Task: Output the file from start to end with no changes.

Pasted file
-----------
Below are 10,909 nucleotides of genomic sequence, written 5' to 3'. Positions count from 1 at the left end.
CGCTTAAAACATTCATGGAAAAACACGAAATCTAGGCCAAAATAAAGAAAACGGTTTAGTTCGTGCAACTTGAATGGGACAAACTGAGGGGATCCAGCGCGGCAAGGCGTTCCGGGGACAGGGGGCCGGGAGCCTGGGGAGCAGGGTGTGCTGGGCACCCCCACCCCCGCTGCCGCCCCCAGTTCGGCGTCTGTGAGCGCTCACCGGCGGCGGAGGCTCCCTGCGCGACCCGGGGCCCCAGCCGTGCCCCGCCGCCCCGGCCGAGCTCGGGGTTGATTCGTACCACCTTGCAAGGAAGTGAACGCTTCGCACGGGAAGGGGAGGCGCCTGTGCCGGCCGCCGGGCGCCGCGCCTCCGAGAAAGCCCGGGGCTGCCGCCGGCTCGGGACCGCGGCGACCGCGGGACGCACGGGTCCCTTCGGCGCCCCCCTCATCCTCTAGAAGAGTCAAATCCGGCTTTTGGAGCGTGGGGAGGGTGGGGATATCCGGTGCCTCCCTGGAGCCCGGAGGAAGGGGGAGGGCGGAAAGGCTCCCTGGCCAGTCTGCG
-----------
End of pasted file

Below are 10,909 nucleotides of genomic sequence, written 5' to 3'. Positions count from 1 at the left end.
CGCTTAAAACATTCATGGAAAAACACGAAATCTAGGCCAAAATAAAGAAAACGGTTTAGTTCGTGCAACTTGAATGGGACAAACTGAGGGGATCCAGCGCGGCAAGGCGTTCCGGGGACAGGGGGCCGGGAGCCTGGGGAGCAGGGTGTGCTGGGCACCCCCACCCCCGCTGCCGCCCCCAGTTCGGCGTCTGTGAGCGCTCACCGGCGGCGGAGGCTCCCTGCGCGACCCGGGGCCCCAGCCGTGCCCCGCCGCCCCGGCCGAGCTCGGGGTTGATTCGTACCACCTTGCAAGGAAGTGAACGCTTCGCACGGGAAGGGGAGGCGCCTGTGCCGGCCGCCGGGCGCCGCGCCTCCGAGAAAGCCCGGGGCTGCCGCCGGCTCGGGACCGCGGCGACCGCGGGACGCACGGGTCCCTTCGGCGCCCCCCTCATCCTCTAGAAGAGTCAAATCCGGCTTTTGGAGCGTGGGGAGGGTGGGGATATCCGGTGCCTCCCTGGAGCCCGGAGGAAGGGGGAGGGCGGAAAGGCTCCCTGGCCAGTCTGCG